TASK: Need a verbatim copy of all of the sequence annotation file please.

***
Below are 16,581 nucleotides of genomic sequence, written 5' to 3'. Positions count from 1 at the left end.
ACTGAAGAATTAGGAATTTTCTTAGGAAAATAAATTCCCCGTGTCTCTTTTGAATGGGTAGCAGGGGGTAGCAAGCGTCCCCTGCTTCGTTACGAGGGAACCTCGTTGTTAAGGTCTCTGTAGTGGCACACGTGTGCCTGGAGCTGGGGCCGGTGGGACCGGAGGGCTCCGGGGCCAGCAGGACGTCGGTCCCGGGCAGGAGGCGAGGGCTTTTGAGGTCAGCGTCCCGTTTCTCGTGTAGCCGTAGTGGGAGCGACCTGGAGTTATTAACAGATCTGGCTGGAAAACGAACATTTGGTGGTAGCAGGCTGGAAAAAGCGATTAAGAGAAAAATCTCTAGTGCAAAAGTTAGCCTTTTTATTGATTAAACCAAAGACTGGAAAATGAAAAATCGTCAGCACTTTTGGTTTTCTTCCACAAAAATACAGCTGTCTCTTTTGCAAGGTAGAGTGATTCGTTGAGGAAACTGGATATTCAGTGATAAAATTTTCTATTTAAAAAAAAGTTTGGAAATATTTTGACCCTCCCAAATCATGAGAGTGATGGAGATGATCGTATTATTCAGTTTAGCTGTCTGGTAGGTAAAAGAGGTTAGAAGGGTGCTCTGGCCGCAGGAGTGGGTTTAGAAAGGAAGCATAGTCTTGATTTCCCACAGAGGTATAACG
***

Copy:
Below are 16,581 nucleotides of genomic sequence, written 5' to 3'. Positions count from 1 at the left end.
ACTGAAGAATTAGGAATTTTCTTAGGAAAATAAATTCCCCGTGTCTCTTTTGAATGGGTAGCAGGGGGTAGCAAGCGTCCCCTGCTTCGTTACGAGGGAACCTCGTTGTTAAGGTCTCTGTAGTGGCACACGTGTGCCTGGAGCTGGGGCCGGTGGGACCGGAGGGCTCCGGGGCCAGCAGGACGTCGGTCCCGGGCAGGAGGCGAGGGCTTTTGAGGTCAGCGTCCCGTTTCTCGTGTAGCCGTAGTGGGAGCGACCTGGAGTTATTAACAGATCTGGCTGGAAAACGAACATTTGGTGGTAGCAGGCTGGAAAAAGCGATTAAGAGAAAAATCTCTAGTGCAAAAGTTAGCCTTTTTATTGATTAAACCAAAGACTGGAAAATGAAAAATCGTCAGCACTTTTGGTTTTCTTCCACAAAAATACAGCTGTCTCTTTTGCAAGGTAGAGTGATTCGTTGAGGAAACTGGATATTCAGTGATAAAATTTTCTATTTAAAAAAAAGTTTGGAAATATTTTGACCCTCCCAAATCATGAGAGTGATGGAGATGATCGTATTATTCAGTTTAGCTGTCTGGTAGGTAAAAGAGGTTAGAAGGGTGCTCTGGCCGCAGGAGTGGGTTTAGAAAGGAAGCATAGTCTTGATTTCCCACAGAGGTATAACG